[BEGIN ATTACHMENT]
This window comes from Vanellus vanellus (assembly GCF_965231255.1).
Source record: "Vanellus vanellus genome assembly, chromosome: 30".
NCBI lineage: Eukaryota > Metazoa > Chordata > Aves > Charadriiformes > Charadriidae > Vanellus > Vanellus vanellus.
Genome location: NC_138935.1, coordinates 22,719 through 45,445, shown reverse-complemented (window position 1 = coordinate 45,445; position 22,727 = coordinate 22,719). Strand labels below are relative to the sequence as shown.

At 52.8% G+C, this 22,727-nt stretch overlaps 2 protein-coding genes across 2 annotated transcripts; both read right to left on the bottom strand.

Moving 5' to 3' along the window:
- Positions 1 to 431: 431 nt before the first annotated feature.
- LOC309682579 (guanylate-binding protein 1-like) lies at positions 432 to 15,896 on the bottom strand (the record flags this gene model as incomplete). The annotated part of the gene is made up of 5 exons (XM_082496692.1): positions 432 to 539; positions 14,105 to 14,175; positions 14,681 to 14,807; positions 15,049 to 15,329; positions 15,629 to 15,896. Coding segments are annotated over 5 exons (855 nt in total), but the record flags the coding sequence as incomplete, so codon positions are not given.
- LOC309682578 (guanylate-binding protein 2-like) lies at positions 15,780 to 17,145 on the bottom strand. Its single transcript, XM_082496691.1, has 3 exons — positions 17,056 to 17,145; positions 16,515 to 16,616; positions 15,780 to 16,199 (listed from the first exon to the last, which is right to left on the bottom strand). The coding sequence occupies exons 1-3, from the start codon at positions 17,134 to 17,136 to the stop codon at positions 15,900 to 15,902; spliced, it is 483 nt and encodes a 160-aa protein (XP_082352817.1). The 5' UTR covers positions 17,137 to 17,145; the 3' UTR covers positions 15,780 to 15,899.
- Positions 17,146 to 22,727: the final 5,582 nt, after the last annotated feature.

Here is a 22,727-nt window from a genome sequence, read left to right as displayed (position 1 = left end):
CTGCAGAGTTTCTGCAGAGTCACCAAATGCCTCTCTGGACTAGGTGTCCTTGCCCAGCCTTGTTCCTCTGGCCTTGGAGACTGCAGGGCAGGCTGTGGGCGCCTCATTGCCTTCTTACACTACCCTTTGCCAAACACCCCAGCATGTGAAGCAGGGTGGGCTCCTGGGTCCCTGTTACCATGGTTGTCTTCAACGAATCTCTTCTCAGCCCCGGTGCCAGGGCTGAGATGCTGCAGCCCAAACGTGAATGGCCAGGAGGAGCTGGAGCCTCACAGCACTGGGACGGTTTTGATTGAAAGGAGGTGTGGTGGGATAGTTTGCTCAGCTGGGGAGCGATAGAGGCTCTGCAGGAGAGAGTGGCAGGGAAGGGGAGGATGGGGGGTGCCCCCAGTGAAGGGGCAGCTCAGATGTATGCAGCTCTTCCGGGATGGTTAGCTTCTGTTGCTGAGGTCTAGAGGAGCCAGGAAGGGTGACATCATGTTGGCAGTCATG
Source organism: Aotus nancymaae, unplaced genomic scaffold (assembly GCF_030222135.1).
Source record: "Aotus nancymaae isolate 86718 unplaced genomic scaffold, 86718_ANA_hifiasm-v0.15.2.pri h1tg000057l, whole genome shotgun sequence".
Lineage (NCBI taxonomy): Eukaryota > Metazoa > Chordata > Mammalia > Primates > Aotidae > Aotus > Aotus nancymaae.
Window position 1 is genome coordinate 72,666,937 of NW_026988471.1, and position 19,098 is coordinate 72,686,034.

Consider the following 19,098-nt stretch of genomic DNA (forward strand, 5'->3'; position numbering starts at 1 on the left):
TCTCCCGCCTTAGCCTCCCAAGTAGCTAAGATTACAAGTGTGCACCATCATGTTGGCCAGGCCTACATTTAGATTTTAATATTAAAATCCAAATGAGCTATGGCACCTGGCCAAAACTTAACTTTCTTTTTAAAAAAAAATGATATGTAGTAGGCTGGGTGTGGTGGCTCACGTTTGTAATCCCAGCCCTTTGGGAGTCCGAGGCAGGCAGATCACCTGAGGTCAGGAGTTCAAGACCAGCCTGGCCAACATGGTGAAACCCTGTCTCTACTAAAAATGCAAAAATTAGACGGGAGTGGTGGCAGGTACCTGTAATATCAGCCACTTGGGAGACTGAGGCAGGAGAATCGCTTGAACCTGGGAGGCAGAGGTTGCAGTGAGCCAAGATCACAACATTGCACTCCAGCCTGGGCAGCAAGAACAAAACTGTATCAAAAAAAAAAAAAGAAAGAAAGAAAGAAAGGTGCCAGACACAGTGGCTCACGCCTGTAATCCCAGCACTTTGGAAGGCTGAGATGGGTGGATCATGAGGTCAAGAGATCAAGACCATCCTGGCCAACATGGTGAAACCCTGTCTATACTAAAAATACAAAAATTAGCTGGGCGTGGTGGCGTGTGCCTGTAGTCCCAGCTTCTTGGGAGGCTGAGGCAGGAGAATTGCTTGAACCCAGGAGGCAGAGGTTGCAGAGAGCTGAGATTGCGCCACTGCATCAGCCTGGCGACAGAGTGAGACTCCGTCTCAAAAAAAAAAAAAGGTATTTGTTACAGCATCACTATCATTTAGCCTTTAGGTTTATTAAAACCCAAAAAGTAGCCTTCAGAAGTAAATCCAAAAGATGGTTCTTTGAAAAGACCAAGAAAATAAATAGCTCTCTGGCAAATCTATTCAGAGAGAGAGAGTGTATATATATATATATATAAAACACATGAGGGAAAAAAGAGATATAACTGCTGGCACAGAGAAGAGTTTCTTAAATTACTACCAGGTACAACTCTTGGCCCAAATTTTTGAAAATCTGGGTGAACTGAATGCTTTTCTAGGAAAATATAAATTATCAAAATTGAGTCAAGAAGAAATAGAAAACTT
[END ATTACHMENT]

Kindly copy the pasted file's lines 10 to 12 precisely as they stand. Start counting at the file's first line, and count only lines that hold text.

- Positions 17,146 to 22,727: the final 5,582 nt, after the last annotated feature.

Here is a 22,727-nt window from a genome sequence, read left to right as displayed (position 1 = left end):
CTGCAGAGTTTCTGCAGAGTCACCAAATGCCTCTCTGGACTAGGTGTCCTTGCCCAGCCTTGTTCCTCTGGCCTTGGAGACTGCAGGGCAGGCTGTGGGCGCCTCATTGCCTTCTTACACTACCCTTTGCCAAACACCCCAGCATGTGAAGCAGGGTGGGCTCCTGGGTCCCTGTTACCATGGTTGTCTTCAACGAATCTCTTCTCAGCCCCGGTGCCAGGGCTGAGATGCTGCAGCCCAAACGTGAATGGCCAGGAGGAGCTGGAGCCTCACAGCACTGGGACGGTTTTGATTGAAAGGAGGTGTGGTGGGATAGTTTGCTCAGCTGGGGAGCGATAGAGGCTCTGCAGGAGAGAGTGGCAGGGAAGGGGAGGATGGGGGGTGCCCCCAGTGAAGGGGCAGCTCAGATGTATGCAGCTCTTCCGGGATGGTTAGCTTCTGTTGCTGAGGTCTAGAGGAGCCAGGAAGGGTGACATCATGTTGGCAGTCATG